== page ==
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# How to reverse a linked list in C++ Harsh Jain

In this shot, we will learn how to solve a very common interview problem based on linked lists.

In this problem, we are given a head of a linked list that contains some integers. We need to reverse the linked list so that the head now points to the last element, and all the pointers are reversed. Let’s look at the following visual to better understand the problem statement.

Problem statement visualization

So, now that we are clear on what we need to do, we can think about how to approach a solution for this problem.

## Solution

We will write an iterative solution to solve this problem.

This problem can also be solved with a recursive approach.

We will follow the steps below to solve the problem.

• Check if there is a 0 or 1 node in the linked list. If so, then return the head as it is.
• Initialize the curr = head, prev = NULL, and temp = NULL pointers.
• We will use the three pointers above to swap the links of nodes.
• Then, we will run a loop until curr becomes NULL. Inside the loop, we will perform the swapping, as mentioned in the steps below.
• Point temp to curr->next.
• Set curr->next to prev. (Link reversed)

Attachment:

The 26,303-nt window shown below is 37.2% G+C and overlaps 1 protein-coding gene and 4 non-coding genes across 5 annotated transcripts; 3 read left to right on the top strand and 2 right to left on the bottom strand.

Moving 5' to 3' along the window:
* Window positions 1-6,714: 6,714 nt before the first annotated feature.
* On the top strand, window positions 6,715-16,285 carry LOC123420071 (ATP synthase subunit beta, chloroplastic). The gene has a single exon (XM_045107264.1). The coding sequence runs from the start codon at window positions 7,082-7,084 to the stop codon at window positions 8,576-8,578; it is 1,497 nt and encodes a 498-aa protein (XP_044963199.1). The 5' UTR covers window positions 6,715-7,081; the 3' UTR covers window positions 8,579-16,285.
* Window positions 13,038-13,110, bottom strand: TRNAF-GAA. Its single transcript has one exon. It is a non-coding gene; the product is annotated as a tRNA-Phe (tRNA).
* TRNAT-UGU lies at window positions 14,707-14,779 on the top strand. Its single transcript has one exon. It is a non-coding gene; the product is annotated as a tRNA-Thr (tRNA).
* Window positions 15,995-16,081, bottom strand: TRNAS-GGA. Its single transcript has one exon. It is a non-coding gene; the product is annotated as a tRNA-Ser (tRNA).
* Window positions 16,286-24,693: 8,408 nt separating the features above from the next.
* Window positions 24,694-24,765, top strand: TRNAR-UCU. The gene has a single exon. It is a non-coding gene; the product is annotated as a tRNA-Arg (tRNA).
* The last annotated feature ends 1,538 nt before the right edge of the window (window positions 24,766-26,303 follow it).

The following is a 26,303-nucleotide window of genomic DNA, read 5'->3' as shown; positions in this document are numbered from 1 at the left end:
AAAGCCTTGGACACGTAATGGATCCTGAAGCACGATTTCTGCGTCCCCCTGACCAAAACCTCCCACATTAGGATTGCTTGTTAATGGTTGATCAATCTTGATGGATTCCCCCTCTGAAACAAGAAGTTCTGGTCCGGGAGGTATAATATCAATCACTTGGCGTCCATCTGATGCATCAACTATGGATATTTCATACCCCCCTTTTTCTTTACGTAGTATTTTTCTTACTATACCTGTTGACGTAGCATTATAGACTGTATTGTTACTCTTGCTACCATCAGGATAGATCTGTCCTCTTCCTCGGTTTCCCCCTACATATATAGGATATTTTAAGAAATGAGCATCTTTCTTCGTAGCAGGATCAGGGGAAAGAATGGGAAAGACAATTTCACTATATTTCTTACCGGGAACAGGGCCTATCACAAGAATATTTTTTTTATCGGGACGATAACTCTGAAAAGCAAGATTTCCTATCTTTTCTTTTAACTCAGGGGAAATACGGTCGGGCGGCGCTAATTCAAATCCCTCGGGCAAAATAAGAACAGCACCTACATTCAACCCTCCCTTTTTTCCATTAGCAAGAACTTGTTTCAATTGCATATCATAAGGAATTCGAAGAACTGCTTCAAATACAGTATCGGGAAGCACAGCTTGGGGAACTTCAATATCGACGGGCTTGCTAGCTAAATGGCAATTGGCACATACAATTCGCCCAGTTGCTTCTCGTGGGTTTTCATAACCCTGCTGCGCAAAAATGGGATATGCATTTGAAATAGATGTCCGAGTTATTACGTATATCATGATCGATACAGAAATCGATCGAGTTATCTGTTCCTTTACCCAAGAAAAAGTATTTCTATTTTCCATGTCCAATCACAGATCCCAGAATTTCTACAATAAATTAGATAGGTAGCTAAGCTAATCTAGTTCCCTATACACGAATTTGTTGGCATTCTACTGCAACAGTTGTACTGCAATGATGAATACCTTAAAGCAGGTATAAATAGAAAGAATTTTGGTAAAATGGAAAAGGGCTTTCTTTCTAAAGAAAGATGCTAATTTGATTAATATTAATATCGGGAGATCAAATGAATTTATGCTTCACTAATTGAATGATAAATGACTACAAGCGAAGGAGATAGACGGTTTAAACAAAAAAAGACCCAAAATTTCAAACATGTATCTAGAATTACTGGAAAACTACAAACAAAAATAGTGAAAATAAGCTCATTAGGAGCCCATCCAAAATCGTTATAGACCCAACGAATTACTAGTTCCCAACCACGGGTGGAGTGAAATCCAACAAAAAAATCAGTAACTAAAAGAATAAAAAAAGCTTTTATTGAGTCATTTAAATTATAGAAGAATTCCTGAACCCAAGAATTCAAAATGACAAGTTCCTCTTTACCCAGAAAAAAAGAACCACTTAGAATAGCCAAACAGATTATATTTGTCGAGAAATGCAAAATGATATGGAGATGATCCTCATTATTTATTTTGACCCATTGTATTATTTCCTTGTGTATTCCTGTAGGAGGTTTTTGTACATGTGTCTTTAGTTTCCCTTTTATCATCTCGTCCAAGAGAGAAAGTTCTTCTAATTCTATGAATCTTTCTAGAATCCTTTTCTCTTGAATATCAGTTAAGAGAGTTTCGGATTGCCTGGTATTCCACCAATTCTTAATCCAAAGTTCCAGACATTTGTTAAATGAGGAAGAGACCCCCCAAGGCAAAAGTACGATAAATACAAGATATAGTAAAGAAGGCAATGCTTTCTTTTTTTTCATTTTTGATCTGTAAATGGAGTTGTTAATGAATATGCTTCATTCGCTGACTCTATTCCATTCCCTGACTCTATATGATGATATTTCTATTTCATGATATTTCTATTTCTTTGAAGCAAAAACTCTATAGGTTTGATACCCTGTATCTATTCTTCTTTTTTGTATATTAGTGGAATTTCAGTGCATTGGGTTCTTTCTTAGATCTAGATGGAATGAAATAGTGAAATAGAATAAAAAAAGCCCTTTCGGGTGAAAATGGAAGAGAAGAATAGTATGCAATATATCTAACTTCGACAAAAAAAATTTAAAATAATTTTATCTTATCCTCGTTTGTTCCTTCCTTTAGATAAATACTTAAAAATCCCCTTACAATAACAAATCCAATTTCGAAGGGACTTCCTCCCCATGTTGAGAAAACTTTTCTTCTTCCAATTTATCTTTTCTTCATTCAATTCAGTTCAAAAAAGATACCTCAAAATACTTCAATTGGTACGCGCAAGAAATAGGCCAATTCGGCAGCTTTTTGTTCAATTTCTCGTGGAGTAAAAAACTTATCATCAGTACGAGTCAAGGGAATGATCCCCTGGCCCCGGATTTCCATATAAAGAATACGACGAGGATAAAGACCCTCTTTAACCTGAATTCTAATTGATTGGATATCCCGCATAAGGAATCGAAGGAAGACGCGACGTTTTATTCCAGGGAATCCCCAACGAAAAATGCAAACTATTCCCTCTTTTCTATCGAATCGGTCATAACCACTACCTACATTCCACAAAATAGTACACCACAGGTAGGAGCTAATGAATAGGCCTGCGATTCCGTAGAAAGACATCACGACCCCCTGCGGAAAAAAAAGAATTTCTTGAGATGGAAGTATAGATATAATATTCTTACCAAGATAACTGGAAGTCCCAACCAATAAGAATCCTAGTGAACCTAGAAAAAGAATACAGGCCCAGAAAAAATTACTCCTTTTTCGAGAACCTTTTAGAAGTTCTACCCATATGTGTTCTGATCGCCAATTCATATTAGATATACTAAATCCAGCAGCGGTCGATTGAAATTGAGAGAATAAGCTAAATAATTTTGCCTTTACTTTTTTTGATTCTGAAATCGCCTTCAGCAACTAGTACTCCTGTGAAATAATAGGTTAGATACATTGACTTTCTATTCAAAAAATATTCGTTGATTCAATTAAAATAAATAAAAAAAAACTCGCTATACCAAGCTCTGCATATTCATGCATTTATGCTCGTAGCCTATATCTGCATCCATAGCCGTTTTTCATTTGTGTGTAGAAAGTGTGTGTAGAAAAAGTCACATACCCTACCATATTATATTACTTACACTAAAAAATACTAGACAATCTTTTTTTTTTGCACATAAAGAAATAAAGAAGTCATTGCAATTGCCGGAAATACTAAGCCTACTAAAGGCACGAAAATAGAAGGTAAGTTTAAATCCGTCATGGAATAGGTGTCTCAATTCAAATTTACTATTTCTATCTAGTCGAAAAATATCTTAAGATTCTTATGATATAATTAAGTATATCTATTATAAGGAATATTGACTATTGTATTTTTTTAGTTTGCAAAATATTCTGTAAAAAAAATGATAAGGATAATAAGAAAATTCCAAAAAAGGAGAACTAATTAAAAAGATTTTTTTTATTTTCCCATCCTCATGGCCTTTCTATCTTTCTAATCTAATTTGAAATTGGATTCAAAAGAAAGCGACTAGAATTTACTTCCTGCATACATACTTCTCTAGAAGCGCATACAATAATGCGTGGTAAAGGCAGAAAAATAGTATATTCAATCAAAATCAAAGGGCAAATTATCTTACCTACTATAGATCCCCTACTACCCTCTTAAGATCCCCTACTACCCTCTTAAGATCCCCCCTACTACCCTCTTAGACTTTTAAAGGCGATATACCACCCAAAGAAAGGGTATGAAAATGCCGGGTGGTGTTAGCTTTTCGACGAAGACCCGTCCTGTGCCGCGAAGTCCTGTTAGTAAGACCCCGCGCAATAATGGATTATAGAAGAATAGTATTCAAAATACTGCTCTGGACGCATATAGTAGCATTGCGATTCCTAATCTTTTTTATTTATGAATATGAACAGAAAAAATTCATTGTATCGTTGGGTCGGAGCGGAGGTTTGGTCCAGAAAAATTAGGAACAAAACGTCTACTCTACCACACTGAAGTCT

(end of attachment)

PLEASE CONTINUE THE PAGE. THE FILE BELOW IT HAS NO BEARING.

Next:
• Set prev = curr and curr = temp for the next iteration.

Let’s now look at the code and see how this will work.

node * reverse(node *head){
node* prev = NULL;
node* temp;

while(current!= NULL){
temp = current->next;
current->next = prev;
prev = current;
current = temp;
}
return prev;
}

int main() {

cout << "The original linked list is: ";

cout << "\nThe reversed linked list is: ";

}
Reverse a linked list in C++

### Explanation

• In line 1, we create a reverse() function that accepts the head pointer of the linked list. (We will only learn to implement this function).
• In line 2, we check for a zero or one node in the linked list. If so, we return that node itself.
• In line 8, we run a loop until we reach the last node.
• From lines 9 to 12, we perform the steps that we discussed in the logic above, where we will swap the pointers.
• Finally, in line 14, we return the new head of the linked list that actually points to the last node in the original linked list.
• In line 19, we call a createLinkedList() function which will create a linked list that contains some integers.
• In line 22, we print the original linked list.
• In line 24, we call the reverse() function that we just created.
• Finally, in line 27, we print the elements of the reversed linked list.

Check out my course Competitive Programming - Crack Your Coding Interview, C++ for additional help on how to prepare for coding interviews.

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